Few things are more dangerous than a bad idea on a roll. And there is no better current example than the bandwagon of public opinion demanding that Congress abolish U.S. Immigration and Customs Enforcement (ICE). This view, until recently limited to the radical fringes, suddenly has gone mainstream. Sen. Kirsten Gillibrand, D-N.Y., Sen. Elizabeth Warren, D-Mass., and other lawmakers have announced their desire to open our borders and block deportations. Two House members are preparing a bill to abolish ICE. Like the street activists pressuring them, these people believe that controlling immigration is wrong. America, they insist, is a global sanctuary, not a sovereign nation. That’s why they see President Trump, who governs as if America were a nation, as embodying evil.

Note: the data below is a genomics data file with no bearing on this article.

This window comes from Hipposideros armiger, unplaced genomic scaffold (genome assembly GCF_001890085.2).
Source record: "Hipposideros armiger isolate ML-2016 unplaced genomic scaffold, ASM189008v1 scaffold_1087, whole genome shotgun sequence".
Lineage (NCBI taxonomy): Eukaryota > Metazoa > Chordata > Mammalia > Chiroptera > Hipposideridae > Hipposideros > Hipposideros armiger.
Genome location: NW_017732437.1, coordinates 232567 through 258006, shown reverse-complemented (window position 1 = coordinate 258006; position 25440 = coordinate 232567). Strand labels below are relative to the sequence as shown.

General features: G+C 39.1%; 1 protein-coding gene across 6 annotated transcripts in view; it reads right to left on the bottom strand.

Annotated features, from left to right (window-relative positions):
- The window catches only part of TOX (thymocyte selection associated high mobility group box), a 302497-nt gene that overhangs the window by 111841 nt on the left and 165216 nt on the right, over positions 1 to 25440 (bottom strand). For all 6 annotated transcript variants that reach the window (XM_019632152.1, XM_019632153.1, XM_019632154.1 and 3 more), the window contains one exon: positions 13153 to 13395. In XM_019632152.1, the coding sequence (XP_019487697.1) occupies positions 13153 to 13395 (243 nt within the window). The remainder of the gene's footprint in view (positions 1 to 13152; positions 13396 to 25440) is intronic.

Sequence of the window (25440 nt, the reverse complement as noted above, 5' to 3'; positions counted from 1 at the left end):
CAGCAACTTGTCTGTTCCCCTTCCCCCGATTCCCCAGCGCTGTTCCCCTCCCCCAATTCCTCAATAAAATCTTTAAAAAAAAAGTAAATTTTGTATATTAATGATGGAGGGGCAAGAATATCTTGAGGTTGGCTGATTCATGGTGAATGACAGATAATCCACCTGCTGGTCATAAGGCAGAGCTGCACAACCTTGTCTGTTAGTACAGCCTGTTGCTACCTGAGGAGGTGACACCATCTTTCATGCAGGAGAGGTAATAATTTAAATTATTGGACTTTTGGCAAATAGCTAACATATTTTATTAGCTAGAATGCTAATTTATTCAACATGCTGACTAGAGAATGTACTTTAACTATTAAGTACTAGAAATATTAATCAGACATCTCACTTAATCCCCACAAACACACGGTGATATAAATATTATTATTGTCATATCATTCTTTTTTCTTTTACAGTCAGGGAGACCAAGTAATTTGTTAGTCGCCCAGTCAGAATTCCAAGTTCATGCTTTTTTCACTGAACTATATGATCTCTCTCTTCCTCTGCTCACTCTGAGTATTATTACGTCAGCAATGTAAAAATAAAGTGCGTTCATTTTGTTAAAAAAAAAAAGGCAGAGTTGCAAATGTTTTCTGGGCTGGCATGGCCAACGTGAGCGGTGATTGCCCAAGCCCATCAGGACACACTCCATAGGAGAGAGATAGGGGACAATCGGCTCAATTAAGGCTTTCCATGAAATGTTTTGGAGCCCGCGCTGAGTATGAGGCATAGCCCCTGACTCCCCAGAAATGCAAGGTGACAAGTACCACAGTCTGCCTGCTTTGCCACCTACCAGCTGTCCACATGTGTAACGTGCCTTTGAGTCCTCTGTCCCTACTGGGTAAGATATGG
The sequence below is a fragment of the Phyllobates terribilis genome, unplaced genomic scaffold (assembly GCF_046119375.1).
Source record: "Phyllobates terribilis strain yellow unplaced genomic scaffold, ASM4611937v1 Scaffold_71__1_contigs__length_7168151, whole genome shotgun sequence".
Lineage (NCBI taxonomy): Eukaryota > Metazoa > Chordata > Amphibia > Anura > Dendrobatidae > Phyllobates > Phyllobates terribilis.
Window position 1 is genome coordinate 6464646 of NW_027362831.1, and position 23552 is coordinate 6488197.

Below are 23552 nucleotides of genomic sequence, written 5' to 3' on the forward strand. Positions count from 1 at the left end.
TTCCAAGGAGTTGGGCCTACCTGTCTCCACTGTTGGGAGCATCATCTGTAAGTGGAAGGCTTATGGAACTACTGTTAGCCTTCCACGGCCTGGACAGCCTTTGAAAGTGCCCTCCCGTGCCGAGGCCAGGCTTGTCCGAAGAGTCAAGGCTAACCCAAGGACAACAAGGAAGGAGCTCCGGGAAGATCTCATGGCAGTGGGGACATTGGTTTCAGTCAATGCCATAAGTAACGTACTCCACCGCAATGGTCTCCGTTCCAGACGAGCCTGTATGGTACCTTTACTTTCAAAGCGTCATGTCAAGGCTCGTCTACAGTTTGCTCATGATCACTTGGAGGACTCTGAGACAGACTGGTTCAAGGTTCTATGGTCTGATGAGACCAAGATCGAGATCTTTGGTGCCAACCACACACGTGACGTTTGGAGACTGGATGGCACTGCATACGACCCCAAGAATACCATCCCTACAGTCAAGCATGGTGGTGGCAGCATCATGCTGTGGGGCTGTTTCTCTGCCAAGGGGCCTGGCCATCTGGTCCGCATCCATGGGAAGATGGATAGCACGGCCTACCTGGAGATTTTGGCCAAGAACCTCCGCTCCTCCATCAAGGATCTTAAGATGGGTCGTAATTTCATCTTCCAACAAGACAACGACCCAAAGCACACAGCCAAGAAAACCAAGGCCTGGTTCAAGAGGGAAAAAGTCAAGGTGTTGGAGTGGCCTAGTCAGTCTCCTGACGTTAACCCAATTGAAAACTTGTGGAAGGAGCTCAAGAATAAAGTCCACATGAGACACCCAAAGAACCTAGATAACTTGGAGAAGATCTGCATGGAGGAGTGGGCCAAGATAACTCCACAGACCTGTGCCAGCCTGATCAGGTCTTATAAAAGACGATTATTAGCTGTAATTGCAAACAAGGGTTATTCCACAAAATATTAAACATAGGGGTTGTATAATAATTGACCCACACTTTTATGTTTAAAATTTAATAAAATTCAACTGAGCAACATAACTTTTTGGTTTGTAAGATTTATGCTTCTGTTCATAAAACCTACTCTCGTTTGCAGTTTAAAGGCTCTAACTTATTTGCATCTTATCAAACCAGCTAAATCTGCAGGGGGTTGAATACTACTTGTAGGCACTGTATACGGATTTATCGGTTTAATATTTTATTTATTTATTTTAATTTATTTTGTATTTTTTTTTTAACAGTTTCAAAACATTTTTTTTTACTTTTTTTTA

Immigration and Customs Enforcement, part of the U.S. Department of Homeland Security, is the agency guarding our borders and removing people who lack authorization to be here. Established under the reorganized former Immigration and Naturalization Service following the September 11, 2001 Islamic terrorist attacks, this agency is our primary line of defense against people from abroad who threaten our physical and economic security. Like any government agency, it sometimes falls short of its mission. But the campaign to repeal ICE is not about promoting efficiency or integrity. It is about achieving a sentimentalized ideal of human rights devoid of any understanding of the logic of nationhood.